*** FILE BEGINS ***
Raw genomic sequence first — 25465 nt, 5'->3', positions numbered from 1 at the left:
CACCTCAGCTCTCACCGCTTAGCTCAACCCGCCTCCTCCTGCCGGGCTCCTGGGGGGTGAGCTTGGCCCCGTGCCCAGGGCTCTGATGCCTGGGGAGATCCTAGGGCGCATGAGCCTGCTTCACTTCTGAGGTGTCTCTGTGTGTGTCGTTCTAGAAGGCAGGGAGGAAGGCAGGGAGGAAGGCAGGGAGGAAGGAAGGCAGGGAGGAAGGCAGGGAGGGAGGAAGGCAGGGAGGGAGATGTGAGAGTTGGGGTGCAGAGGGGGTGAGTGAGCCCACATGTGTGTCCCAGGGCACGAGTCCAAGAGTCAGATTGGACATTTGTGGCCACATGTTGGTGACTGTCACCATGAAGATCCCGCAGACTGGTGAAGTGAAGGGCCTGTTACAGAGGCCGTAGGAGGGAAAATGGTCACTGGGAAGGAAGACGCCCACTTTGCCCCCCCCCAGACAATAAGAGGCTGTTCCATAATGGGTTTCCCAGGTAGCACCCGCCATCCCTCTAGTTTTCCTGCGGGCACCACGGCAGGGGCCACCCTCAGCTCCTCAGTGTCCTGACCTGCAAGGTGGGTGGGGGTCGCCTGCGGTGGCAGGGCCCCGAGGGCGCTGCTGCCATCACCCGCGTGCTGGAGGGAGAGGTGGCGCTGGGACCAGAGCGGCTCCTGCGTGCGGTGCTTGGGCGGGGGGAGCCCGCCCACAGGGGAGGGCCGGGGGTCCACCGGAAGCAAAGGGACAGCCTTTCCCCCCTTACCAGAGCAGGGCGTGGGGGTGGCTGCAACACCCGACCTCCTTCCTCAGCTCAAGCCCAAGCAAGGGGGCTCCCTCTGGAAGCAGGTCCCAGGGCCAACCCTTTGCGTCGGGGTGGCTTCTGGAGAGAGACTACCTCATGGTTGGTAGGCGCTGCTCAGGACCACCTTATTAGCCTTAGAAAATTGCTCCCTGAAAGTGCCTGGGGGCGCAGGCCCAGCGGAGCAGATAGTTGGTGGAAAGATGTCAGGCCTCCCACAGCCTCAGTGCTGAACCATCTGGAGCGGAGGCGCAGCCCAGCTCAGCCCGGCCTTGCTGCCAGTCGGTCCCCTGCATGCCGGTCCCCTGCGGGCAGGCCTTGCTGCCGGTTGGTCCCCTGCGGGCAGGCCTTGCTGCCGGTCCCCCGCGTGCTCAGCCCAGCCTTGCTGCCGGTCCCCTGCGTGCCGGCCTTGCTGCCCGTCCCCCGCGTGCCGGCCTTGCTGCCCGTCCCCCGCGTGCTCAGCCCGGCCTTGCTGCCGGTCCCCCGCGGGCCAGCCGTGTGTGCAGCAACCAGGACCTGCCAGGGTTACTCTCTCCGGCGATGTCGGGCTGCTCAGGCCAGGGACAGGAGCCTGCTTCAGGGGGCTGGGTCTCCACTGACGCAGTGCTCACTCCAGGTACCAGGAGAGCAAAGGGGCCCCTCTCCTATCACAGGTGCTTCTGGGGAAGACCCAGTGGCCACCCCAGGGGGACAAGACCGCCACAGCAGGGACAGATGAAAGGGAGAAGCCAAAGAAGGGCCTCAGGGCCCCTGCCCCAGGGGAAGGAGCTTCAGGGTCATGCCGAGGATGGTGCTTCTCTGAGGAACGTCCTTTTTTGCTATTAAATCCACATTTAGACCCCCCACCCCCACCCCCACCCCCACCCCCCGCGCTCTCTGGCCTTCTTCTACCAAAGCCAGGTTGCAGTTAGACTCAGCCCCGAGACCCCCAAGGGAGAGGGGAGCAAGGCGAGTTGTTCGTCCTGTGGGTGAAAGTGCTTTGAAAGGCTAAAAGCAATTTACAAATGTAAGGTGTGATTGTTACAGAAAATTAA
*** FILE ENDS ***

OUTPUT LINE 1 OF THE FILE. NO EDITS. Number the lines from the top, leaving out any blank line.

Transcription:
Raw genomic sequence first — 25465 nt, 5'->3', positions numbered from 1 at the left: